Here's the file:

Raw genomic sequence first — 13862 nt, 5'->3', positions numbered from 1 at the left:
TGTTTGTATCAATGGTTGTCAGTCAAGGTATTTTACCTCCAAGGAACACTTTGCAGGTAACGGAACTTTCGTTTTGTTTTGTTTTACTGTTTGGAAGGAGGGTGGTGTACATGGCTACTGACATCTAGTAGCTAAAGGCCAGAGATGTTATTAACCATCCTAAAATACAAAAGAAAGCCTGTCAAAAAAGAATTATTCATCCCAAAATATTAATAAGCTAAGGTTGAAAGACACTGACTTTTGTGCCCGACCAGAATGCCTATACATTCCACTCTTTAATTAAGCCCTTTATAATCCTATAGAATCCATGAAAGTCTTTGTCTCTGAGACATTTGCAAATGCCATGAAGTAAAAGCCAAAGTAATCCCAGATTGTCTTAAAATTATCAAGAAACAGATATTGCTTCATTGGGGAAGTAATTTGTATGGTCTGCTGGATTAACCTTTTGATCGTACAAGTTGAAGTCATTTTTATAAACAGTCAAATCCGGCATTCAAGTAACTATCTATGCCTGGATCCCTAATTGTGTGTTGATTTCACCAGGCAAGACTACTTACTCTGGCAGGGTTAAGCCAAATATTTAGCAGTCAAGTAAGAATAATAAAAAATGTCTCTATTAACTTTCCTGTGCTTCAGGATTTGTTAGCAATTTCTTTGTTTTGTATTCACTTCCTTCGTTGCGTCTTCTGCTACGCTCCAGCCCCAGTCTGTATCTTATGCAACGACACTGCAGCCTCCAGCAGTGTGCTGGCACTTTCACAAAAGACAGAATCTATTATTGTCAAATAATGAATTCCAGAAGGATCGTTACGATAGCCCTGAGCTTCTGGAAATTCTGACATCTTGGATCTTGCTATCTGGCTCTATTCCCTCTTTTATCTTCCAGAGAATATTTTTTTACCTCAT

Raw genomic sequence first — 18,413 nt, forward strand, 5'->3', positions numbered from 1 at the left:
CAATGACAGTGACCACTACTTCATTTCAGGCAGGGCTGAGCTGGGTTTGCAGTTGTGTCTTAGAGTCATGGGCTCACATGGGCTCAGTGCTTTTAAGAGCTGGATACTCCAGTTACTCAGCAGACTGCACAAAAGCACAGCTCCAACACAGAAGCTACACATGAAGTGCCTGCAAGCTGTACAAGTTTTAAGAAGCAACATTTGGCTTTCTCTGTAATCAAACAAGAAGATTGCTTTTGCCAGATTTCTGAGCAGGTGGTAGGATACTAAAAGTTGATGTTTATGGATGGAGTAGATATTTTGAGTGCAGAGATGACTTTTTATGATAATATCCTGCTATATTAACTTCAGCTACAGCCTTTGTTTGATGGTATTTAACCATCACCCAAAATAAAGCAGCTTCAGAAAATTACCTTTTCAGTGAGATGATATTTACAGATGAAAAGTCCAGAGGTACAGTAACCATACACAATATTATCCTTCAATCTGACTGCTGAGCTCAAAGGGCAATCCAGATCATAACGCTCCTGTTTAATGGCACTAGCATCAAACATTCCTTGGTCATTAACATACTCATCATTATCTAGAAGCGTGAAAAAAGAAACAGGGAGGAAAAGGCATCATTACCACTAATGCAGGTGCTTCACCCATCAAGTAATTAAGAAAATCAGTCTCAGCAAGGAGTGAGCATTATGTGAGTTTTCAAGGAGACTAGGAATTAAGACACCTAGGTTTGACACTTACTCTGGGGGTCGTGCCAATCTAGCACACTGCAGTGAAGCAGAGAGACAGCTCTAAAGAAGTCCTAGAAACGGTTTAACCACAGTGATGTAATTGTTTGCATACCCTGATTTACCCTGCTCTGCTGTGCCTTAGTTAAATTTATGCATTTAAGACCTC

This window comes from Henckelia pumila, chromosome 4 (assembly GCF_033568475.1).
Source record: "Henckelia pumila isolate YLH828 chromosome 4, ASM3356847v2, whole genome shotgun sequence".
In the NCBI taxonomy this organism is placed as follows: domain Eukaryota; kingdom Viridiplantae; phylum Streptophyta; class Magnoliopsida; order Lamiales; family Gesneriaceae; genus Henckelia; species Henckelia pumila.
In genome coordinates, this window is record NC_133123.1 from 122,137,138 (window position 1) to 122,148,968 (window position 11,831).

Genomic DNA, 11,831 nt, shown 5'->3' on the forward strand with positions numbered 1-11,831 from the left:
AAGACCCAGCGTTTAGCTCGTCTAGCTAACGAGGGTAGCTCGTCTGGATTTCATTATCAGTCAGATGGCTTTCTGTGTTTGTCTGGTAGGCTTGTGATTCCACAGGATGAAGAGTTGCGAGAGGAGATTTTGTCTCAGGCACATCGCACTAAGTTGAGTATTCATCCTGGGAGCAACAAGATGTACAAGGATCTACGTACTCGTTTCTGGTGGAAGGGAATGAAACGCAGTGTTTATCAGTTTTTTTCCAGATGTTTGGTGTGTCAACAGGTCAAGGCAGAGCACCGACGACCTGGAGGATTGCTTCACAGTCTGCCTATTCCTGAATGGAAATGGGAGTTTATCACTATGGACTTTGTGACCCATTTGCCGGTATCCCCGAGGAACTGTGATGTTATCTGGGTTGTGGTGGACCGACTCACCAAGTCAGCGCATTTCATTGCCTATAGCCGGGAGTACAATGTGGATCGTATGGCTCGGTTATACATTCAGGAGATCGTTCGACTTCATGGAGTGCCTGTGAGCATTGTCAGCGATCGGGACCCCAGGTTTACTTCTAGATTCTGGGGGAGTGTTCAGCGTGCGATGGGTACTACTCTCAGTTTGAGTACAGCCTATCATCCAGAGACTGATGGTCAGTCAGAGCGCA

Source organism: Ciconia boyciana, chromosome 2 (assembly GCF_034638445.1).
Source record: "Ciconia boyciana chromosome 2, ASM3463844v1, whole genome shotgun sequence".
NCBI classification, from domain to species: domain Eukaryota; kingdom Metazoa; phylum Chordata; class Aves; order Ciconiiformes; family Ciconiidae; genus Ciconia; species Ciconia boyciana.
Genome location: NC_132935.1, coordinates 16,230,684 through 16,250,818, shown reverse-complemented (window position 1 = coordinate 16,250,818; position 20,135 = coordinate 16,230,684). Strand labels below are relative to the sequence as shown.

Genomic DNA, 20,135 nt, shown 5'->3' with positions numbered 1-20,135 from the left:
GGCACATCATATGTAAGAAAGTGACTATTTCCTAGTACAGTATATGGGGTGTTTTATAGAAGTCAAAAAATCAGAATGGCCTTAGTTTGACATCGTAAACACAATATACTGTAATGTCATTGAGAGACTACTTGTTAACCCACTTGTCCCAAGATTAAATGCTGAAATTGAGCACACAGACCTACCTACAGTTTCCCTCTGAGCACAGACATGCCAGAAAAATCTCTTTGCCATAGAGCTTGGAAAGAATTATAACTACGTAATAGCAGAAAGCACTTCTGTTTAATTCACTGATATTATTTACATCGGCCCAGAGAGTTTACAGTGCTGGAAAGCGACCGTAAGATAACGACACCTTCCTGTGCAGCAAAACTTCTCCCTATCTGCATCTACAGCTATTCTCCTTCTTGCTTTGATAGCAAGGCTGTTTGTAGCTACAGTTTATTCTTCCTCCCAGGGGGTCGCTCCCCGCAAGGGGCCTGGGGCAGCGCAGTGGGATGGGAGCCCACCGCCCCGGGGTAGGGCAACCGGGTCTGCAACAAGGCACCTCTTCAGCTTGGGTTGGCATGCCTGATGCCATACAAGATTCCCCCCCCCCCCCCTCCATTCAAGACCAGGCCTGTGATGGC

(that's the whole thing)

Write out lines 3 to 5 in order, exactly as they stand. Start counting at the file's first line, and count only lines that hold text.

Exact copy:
Raw genomic sequence first — 18,413 nt, forward strand, 5'->3', positions numbered from 1 at the left:
CAATGACAGTGACCACTACTTCATTTCAGGCAGGGCTGAGCTGGGTTTGCAGTTGTGTCTTAGAGTCATGGGCTCACATGGGCTCAGTGCTTTTAAGAGCTGGATACTCCAGTTACTCAGCAGACTGCACAAAAGCACAGCTCCAACACAGAAGCTACACATGAAGTGCCTGCAAGCTGTACAAGTTTTAAGAAGCAACATTTGGCTTTCTCTGTAATCAAACAAGAAGATTGCTTTTGCCAGATTTCTGAGCAGGTGGTAGGATACTAAAAGTTGATGTTTATGGATGGAGTAGATATTTTGAGTGCAGAGATGACTTTTTATGATAATATCCTGCTATATTAACTTCAGCTACAGCCTTTGTTTGATGGTATTTAACCATCACCCAAAATAAAGCAGCTTCAGAAAATTACCTTTTCAGTGAGATGATATTTACAGATGAAAAGTCCAGAGGTACAGTAACCATACACAATATTATCCTTCAATCTGACTGCTGAGCTCAAAGGGCAATCCAGATCATAACGCTCCTGTTTAATGGCACTAGCATCAAACATTCCTTGGTCATTAACATACTCATCATTATCTAGAAGCGTGAAAAAAGAAACAGGGAGGAAAAGGCATCATTACCACTAATGCAGGTGCTTCACCCATCAAGTAATTAAGAAAATCAGTCTCAGCAAGGAGTGAGCATTATGTGAGTTTTCAAGGAGACTAGGAATTAAGACACCTAGGTTTGACACTTACTCTGGGGGTCGTGCCAATCTAGCACACTGCAGTGAAGCAGAGAGACAGCTCTAAAGAAGTCCTAGAAACGGTTTAACCACAGTGATGTAATTGTTTGCATACCCTGATTTACCCTGCTCTGCTGTGCCTTAGTTAAATTTATGCATTTAAGACCTC

This window comes from Henckelia pumila, chromosome 4 (assembly GCF_033568475.1).